The Respondent contends that the interviews were not formal
 discussions within the meaning of section 7114(a)(2)(A) of the Statute
 because it did not intend for the meetings to be formal and the content
 and circumstances surrounding the meetings did not render them formal
 discussions.  In this connection, the Respondent argues that the purpose
 of the study focused on the role of Examination Group Managers, who are
 nonbargaining unit employees, in order to analyze the duties performed
 by them and to determine whether the information obtained from
 interviews with management officials was complete and accurate.  The
 Respondent further argues that the questions which the Group Clerks were
 asked did not amount to an attempt to bypass the Union and bargain
 directly with the employees, did not urge the employees to put pressure
 on their Union representatives to take a certain course of action, and
 did not threaten or promise benefits to the employees.  Rather, the
 Respondent contends, this type of study is one of management's
 "unfettered rights" and did not involve general working conditions.
 
    In the circumstances of this case, including the nature of the
 individual discussions, the subject matter discussed, and the impact
 upon bargaining unit employees, the Authority finds the interviews
 herein to be formal discussions concerning general conditions of
 employment within the meaning of section 7114(a)(2)(A) of the Statute.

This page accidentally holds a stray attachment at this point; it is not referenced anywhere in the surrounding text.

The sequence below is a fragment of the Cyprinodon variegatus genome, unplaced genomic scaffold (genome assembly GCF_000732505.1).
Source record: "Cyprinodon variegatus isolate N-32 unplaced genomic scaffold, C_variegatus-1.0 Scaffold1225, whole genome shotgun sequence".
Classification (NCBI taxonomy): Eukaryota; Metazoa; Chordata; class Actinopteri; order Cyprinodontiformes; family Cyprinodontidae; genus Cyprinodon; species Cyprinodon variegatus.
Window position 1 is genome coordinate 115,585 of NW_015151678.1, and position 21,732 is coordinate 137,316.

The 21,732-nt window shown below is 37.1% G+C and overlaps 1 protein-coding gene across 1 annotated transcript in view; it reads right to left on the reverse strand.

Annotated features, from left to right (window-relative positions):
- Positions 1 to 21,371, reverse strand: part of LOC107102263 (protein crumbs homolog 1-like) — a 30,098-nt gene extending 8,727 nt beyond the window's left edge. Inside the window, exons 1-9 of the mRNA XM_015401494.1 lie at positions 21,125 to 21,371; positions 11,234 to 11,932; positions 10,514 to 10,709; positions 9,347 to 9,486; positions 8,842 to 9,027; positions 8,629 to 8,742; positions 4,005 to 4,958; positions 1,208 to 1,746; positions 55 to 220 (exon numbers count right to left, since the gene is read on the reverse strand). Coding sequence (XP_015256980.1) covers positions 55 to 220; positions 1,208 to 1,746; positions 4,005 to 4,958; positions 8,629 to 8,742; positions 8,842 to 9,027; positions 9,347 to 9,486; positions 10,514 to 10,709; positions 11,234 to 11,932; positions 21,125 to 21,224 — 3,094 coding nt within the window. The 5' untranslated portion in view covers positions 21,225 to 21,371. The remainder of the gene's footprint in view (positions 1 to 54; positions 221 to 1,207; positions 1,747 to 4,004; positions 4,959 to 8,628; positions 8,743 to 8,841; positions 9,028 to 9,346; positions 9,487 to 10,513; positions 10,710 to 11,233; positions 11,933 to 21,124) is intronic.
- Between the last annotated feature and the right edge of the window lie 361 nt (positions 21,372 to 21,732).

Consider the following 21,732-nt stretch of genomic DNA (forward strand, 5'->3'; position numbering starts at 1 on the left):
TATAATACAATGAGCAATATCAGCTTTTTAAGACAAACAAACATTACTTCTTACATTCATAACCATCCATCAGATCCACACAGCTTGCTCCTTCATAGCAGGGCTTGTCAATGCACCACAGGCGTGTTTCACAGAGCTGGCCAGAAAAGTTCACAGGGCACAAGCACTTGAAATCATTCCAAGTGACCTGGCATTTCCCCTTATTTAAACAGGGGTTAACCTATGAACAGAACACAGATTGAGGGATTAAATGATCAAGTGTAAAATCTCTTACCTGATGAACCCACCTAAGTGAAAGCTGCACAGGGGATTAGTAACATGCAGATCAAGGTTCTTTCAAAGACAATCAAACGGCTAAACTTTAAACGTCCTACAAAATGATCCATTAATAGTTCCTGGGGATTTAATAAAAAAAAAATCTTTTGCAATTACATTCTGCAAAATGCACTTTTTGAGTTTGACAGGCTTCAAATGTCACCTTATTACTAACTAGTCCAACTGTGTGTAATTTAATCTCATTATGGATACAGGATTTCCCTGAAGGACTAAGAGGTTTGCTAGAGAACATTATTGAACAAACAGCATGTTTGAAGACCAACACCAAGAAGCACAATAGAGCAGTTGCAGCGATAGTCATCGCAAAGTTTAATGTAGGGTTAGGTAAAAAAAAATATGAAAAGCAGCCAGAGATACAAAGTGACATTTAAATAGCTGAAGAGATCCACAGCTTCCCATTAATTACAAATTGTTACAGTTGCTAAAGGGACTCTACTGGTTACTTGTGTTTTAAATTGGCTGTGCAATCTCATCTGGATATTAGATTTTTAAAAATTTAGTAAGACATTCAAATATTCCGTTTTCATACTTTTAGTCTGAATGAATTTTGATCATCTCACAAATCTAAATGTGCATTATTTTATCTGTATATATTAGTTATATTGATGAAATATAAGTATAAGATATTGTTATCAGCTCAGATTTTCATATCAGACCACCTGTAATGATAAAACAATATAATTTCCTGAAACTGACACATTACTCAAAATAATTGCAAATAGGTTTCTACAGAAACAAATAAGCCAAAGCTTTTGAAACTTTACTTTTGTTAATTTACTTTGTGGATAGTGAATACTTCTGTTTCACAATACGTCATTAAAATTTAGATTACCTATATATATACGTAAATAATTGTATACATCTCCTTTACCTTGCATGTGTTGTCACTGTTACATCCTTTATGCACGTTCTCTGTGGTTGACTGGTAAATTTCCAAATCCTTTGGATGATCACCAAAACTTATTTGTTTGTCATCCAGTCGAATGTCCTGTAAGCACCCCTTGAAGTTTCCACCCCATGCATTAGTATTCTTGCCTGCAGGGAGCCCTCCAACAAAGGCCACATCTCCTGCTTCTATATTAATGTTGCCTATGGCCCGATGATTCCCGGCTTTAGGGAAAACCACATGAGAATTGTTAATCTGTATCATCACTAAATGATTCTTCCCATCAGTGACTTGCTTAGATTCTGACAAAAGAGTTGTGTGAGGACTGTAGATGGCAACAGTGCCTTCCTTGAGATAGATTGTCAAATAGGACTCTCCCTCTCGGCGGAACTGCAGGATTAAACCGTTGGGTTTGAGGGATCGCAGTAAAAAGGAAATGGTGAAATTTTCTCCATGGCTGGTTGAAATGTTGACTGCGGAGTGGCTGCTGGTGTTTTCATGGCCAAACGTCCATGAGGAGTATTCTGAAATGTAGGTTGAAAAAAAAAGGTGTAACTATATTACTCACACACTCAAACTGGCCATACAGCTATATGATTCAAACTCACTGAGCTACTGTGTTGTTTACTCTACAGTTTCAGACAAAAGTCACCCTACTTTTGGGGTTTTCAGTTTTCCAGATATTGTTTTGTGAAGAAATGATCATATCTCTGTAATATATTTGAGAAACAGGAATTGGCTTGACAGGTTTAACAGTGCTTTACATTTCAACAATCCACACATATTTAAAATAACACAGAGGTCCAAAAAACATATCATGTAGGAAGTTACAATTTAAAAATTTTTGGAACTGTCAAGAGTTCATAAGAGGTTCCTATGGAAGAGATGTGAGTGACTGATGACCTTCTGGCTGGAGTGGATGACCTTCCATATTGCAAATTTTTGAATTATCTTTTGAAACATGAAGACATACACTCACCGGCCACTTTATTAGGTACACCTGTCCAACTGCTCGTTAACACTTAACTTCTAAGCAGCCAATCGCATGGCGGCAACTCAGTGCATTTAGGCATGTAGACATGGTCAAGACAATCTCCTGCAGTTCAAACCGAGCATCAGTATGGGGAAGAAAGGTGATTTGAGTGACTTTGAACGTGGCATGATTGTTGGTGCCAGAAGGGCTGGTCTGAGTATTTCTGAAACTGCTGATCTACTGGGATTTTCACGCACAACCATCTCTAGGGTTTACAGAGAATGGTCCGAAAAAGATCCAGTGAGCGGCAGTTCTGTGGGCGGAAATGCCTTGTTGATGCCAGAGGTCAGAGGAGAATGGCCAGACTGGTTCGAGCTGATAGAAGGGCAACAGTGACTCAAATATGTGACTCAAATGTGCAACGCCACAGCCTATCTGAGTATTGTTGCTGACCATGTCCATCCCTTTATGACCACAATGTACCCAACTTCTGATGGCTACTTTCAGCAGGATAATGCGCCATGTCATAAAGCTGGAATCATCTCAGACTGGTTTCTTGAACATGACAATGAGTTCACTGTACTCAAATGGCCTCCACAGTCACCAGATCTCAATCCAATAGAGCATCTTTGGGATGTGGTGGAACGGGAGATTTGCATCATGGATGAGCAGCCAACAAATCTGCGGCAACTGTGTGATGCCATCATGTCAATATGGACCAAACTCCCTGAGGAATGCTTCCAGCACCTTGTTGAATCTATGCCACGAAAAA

/5/ Thus, the interviews were initiated by management;  were conducted
 by management officials with a number of unit employees;  required
 attendance by those employees selected;  followed a formal agenda;  and
 centered around subject matter involving the employees' general
 conditions of employment.  Accordingly, it follows that the Union was
 entitled to be present at such discussions, and that the Respondent
 violated section 7116(a)(1) and (8) of the Statute by denying the
 Union's request to be present.  /6/
 
    However, the Authority finds that the Respondent did not bypass the
 Union by meeting directly with unit employees and therefore did not also
 violate section 7116(a)(5) of the Statute.  The interviews were held
 solely for the purpose of determining whether certain information
 obtained from its group managers was accurate and obtaining other
 factual information.  The interviews in no way undermined the status of
 the Union as the exclusive representative of the employees.  The
 Authority therefore finds that the General Counsel has failed to
 establish an unlawful bypass in violation of section 7116(a)(1) and (5)
 of the Statute.  /7/ Accordingly, that allegation of the complaint shall
 be, and hereby is, dismissed.
 
                                   ORDER